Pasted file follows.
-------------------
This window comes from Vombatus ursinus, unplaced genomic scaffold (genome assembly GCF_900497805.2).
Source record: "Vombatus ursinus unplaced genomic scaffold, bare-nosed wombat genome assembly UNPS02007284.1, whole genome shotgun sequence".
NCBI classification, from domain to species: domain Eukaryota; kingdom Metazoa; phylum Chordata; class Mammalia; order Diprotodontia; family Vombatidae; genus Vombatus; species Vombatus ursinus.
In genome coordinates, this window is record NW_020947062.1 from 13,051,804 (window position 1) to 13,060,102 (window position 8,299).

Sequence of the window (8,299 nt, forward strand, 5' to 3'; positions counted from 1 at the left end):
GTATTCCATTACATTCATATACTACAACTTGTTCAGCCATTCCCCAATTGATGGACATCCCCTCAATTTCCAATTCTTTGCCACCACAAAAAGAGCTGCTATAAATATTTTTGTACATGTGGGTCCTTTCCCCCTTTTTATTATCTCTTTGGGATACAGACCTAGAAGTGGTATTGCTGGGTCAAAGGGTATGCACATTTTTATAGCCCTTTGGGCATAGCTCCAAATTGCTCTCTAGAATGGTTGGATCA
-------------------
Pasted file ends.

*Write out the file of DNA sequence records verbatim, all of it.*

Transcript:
This window comes from Vombatus ursinus, unplaced genomic scaffold (genome assembly GCF_900497805.2).
Source record: "Vombatus ursinus unplaced genomic scaffold, bare-nosed wombat genome assembly UNPS02007284.1, whole genome shotgun sequence".
NCBI classification, from domain to species: domain Eukaryota; kingdom Metazoa; phylum Chordata; class Mammalia; order Diprotodontia; family Vombatidae; genus Vombatus; species Vombatus ursinus.
In genome coordinates, this window is record NW_020947062.1 from 13,051,804 (window position 1) to 13,060,102 (window position 8,299).

Sequence of the window (8,299 nt, forward strand, 5' to 3'; positions counted from 1 at the left end):
GTATTCCATTACATTCATATACTACAACTTGTTCAGCCATTCCCCAATTGATGGACATCCCCTCAATTTCCAATTCTTTGCCACCACAAAAAGAGCTGCTATAAATATTTTTGTACATGTGGGTCCTTTCCCCCTTTTTATTATCTCTTTGGGATACAGACCTAGAAGTGGTATTGCTGGGTCAAAGGGTATGCACATTTTTATAGCCCTTTGGGCATAGCTCCAAATTGCTCTCTAGAATGGTTGGATCA